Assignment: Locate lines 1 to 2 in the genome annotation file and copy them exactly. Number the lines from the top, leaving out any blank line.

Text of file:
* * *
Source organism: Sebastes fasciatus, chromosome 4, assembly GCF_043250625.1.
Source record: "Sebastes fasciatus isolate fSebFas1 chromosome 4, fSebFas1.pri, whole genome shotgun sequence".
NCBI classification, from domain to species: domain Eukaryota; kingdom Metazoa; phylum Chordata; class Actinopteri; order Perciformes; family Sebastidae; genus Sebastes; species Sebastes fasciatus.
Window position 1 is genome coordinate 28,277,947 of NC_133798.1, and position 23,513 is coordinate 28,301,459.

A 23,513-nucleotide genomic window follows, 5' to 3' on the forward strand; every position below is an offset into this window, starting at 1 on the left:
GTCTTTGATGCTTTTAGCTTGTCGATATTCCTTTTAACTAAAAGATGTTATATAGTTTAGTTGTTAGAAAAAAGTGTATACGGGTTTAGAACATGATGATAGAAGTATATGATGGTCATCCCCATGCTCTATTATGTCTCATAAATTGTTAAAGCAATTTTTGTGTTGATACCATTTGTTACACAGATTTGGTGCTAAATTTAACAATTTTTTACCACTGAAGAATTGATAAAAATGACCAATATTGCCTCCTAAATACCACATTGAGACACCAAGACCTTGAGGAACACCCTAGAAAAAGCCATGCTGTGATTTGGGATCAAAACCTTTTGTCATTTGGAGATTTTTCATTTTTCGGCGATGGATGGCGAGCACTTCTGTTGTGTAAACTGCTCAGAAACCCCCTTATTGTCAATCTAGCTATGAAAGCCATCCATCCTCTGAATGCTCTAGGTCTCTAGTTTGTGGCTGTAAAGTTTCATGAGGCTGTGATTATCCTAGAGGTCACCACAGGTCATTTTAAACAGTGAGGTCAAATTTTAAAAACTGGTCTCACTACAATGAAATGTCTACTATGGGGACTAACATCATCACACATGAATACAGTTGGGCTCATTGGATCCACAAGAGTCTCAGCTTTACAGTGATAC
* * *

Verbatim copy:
Source organism: Sebastes fasciatus, chromosome 4, assembly GCF_043250625.1.
Source record: "Sebastes fasciatus isolate fSebFas1 chromosome 4, fSebFas1.pri, whole genome shotgun sequence".